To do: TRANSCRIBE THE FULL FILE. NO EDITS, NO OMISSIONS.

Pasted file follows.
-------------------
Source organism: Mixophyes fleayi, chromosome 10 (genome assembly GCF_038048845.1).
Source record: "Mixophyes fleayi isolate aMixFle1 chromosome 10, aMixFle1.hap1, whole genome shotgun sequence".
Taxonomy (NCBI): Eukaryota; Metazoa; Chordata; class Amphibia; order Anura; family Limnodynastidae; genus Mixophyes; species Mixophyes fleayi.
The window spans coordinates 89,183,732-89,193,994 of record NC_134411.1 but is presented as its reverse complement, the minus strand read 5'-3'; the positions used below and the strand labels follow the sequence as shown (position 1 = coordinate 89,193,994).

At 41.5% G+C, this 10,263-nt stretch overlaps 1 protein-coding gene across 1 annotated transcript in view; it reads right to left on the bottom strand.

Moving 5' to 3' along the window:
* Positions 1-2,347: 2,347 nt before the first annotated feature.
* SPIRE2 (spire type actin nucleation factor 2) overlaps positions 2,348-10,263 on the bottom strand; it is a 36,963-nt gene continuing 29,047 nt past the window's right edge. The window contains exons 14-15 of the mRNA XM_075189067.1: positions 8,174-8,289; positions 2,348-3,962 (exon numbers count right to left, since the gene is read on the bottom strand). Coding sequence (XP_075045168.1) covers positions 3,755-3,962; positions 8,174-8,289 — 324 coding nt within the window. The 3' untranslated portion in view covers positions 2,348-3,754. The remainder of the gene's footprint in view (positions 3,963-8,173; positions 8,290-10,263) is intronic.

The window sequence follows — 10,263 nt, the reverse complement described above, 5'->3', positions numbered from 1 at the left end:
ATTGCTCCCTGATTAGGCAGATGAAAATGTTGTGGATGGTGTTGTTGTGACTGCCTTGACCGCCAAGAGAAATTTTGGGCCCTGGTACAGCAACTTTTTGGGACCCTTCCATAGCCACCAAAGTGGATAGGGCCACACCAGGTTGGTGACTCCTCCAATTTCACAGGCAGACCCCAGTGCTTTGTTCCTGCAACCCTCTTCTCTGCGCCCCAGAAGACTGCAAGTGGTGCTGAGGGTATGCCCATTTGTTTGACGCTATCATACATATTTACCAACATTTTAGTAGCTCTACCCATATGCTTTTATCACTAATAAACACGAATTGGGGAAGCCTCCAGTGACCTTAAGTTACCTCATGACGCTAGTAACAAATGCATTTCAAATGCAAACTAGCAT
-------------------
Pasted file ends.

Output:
Source organism: Mixophyes fleayi, chromosome 10 (genome assembly GCF_038048845.1).
Source record: "Mixophyes fleayi isolate aMixFle1 chromosome 10, aMixFle1.hap1, whole genome shotgun sequence".
Taxonomy (NCBI): Eukaryota; Metazoa; Chordata; class Amphibia; order Anura; family Limnodynastidae; genus Mixophyes; species Mixophyes fleayi.
The window spans coordinates 89,183,732-89,193,994 of record NC_134411.1 but is presented as its reverse complement, the minus strand read 5'-3'; the positions used below and the strand labels follow the sequence as shown (position 1 = coordinate 89,193,994).

At 41.5% G+C, this 10,263-nt stretch overlaps 1 protein-coding gene across 1 annotated transcript in view; it reads right to left on the bottom strand.

Moving 5' to 3' along the window:
* Positions 1-2,347: 2,347 nt before the first annotated feature.
* SPIRE2 (spire type actin nucleation factor 2) overlaps positions 2,348-10,263 on the bottom strand; it is a 36,963-nt gene continuing 29,047 nt past the window's right edge. The window contains exons 14-15 of the mRNA XM_075189067.1: positions 8,174-8,289; positions 2,348-3,962 (exon numbers count right to left, since the gene is read on the bottom strand). Coding sequence (XP_075045168.1) covers positions 3,755-3,962; positions 8,174-8,289 — 324 coding nt within the window. The 3' untranslated portion in view covers positions 2,348-3,754. The remainder of the gene's footprint in view (positions 3,963-8,173; positions 8,290-10,263) is intronic.

The window sequence follows — 10,263 nt, the reverse complement described above, 5'->3', positions numbered from 1 at the left end:
ATTGCTCCCTGATTAGGCAGATGAAAATGTTGTGGATGGTGTTGTTGTGACTGCCTTGACCGCCAAGAGAAATTTTGGGCCCTGGTACAGCAACTTTTTGGGACCCTTCCATAGCCACCAAAGTGGATAGGGCCACACCAGGTTGGTGACTCCTCCAATTTCACAGGCAGACCCCAGTGCTTTGTTCCTGCAACCCTCTTCTCTGCGCCCCAGAAGACTGCAAGTGGTGCTGAGGGTATGCCCATTTGTTTGACGCTATCATACATATTTACCAACATTTTAGTAGCTCTACCCATATGCTTTTATCACTAATAAACACGAATTGGGGAAGCCTCCAGTGACCTTAAGTTACCTCATGACGCTAGTAACAAATGCATTTCAAATGCAAACTAGCAT